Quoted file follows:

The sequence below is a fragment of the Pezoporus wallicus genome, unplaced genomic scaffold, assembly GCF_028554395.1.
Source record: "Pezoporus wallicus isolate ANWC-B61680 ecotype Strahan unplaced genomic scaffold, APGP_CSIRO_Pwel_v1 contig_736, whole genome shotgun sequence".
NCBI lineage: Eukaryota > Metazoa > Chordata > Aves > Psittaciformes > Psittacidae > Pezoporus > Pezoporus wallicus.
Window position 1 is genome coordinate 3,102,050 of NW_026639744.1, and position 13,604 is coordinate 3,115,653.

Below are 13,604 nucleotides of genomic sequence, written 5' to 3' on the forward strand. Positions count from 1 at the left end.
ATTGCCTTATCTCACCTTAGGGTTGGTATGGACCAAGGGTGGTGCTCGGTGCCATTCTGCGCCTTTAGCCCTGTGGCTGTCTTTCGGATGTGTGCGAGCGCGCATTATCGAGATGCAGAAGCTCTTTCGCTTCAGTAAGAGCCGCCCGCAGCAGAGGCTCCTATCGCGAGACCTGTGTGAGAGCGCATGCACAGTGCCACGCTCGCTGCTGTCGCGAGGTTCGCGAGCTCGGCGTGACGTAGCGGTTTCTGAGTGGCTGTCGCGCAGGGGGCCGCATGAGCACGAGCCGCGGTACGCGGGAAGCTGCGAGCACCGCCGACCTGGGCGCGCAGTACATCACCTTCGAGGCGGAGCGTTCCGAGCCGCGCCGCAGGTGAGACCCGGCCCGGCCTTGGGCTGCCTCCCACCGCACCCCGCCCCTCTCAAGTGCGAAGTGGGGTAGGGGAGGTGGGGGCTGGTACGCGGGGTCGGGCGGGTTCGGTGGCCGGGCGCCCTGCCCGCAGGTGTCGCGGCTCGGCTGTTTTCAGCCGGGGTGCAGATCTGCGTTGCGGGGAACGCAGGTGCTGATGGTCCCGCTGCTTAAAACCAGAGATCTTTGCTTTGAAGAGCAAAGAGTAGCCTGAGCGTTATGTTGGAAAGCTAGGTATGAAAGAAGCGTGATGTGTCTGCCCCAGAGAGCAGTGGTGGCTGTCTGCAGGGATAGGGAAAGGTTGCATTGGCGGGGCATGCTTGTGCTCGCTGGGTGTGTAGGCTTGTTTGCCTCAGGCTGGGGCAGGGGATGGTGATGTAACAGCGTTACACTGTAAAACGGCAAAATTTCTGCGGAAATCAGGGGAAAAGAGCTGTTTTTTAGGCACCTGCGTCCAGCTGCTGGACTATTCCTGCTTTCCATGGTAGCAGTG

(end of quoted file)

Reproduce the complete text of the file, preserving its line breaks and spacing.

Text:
The sequence below is a fragment of the Pezoporus wallicus genome, unplaced genomic scaffold, assembly GCF_028554395.1.
Source record: "Pezoporus wallicus isolate ANWC-B61680 ecotype Strahan unplaced genomic scaffold, APGP_CSIRO_Pwel_v1 contig_736, whole genome shotgun sequence".
NCBI lineage: Eukaryota > Metazoa > Chordata > Aves > Psittaciformes > Psittacidae > Pezoporus > Pezoporus wallicus.
Window position 1 is genome coordinate 3,102,050 of NW_026639744.1, and position 13,604 is coordinate 3,115,653.

Below are 13,604 nucleotides of genomic sequence, written 5' to 3' on the forward strand. Positions count from 1 at the left end.
ATTGCCTTATCTCACCTTAGGGTTGGTATGGACCAAGGGTGGTGCTCGGTGCCATTCTGCGCCTTTAGCCCTGTGGCTGTCTTTCGGATGTGTGCGAGCGCGCATTATCGAGATGCAGAAGCTCTTTCGCTTCAGTAAGAGCCGCCCGCAGCAGAGGCTCCTATCGCGAGACCTGTGTGAGAGCGCATGCACAGTGCCACGCTCGCTGCTGTCGCGAGGTTCGCGAGCTCGGCGTGACGTAGCGGTTTCTGAGTGGCTGTCGCGCAGGGGGCCGCATGAGCACGAGCCGCGGTACGCGGGAAGCTGCGAGCACCGCCGACCTGGGCGCGCAGTACATCACCTTCGAGGCGGAGCGTTCCGAGCCGCGCCGCAGGTGAGACCCGGCCCGGCCTTGGGCTGCCTCCCACCGCACCCCGCCCCTCTCAAGTGCGAAGTGGGGTAGGGGAGGTGGGGGCTGGTACGCGGGGTCGGGCGGGTTCGGTGGCCGGGCGCCCTGCCCGCAGGTGTCGCGGCTCGGCTGTTTTCAGCCGGGGTGCAGATCTGCGTTGCGGGGAACGCAGGTGCTGATGGTCCCGCTGCTTAAAACCAGAGATCTTTGCTTTGAAGAGCAAAGAGTAGCCTGAGCGTTATGTTGGAAAGCTAGGTATGAAAGAAGCGTGATGTGTCTGCCCCAGAGAGCAGTGGTGGCTGTCTGCAGGGATAGGGAAAGGTTGCATTGGCGGGGCATGCTTGTGCTCGCTGGGTGTGTAGGCTTGTTTGCCTCAGGCTGGGGCAGGGGATGGTGATGTAACAGCGTTACACTGTAAAACGGCAAAATTTCTGCGGAAATCAGGGGAAAAGAGCTGTTTTTTAGGCACCTGCGTCCAGCTGCTGGACTATTCCTGCTTTCCATGGTAGCAGTG